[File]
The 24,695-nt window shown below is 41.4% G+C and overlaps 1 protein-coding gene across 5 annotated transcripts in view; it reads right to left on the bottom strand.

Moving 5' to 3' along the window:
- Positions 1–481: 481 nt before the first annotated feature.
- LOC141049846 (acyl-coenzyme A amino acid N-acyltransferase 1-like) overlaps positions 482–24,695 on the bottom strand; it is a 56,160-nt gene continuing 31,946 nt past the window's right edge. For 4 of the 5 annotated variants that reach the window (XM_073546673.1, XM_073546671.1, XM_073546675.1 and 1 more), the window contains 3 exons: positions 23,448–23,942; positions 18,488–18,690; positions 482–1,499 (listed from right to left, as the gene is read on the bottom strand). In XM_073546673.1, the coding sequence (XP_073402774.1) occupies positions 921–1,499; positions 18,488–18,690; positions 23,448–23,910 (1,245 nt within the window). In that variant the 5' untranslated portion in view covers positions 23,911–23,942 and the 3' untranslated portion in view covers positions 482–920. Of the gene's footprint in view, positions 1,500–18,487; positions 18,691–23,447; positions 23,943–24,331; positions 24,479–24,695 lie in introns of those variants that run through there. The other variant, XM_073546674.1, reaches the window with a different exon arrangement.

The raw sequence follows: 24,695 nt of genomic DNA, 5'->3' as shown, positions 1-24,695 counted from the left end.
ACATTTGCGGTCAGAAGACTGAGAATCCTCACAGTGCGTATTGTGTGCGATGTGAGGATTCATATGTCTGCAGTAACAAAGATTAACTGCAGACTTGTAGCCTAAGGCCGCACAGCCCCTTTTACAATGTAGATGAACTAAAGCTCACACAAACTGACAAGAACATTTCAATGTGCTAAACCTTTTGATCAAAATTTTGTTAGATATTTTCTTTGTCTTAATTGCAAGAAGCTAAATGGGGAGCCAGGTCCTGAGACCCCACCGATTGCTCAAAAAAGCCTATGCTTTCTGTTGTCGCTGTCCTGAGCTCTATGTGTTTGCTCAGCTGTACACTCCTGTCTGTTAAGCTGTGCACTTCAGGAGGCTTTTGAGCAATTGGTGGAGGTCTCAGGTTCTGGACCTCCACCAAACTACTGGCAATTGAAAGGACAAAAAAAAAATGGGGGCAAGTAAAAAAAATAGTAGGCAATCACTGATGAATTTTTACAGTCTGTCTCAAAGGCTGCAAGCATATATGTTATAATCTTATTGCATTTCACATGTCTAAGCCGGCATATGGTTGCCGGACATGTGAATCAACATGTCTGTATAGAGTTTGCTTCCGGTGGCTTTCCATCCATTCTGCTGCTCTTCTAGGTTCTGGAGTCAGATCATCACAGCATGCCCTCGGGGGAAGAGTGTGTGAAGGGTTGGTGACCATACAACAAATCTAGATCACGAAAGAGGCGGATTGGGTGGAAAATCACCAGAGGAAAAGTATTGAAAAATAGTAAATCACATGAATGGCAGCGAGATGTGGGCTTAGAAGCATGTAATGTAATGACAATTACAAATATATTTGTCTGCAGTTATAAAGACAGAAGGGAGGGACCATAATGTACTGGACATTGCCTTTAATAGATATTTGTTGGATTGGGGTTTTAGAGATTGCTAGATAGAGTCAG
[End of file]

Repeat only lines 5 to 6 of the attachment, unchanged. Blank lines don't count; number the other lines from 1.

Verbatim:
The raw sequence follows: 24,695 nt of genomic DNA, 5'->3' as shown, positions 1-24,695 counted from the left end.
ACATTTGCGGTCAGAAGACTGAGAATCCTCACAGTGCGTATTGTGTGCGATGTGAGGATTCATATGTCTGCAGTAACAAAGATTAACTGCAGACTTGTAGCCTAAGGCCGCACAGCCCCTTTTACAATGTAGATGAACTAAAGCTCACACAAACTGACAAGAACATTTCAATGTGCTAAACCTTTTGATCAAAATTTTGTTAGATATTTTCTTTGTCTTAATTGCAAGAAGCTAAATGGGGAGCCAGGTCCTGAGACCCCACCGATTGCTCAAAAAAGCCTATGCTTTCTGTTGTCGCTGTCCTGAGCTCTATGTGTTTGCTCAGCTGTACACTCCTGTCTGTTAAGCTGTGCACTTCAGGAGGCTTTTGAGCAATTGGTGGAGGTCTCAGGTTCTGGACCTCCACCAAACTACTGGCAATTGAAAGGACAAAAAAAAAATGGGGGCAAGTAAAAAAAATAGTAGGCAATCACTGATGAATTTTTACAGTCTGTCTCAAAGGCTGCAAGCATATATGTTATAATCTTATTGCATTTCACATGTCTAAGCCGGCATATGGTTGCCGGACATGTGAATCAACATGTCTGTATAGAGTTTGCTTCCGGTGGCTTTCCATCCATTCTGCTGCTCTTCTAGGTTCTGGAGTCAGATCATCACAGCATGCCCTCGGGGGAAGAGTGTGTGAAGGGTTGGTGACCATACAACAAATCTAGATCACGAAAGAGGCGGATTGGGTGGAAAATCACCAGAGGAAAAGTATTGAAAAATAGTAAATCACATGAATGGCAGCGAGATGTGGGCTTAGAAGCATGTAATGTAATGACAATTACAAATATATTTGTCTGCAGTTATAAAGACAGAAGGGAGGGACCATAATGTACTGGACATTGCCTTTAATAGATATTTGTTGGATTGGGGTTTTAGAGATTGCTAGATAGAGTCAG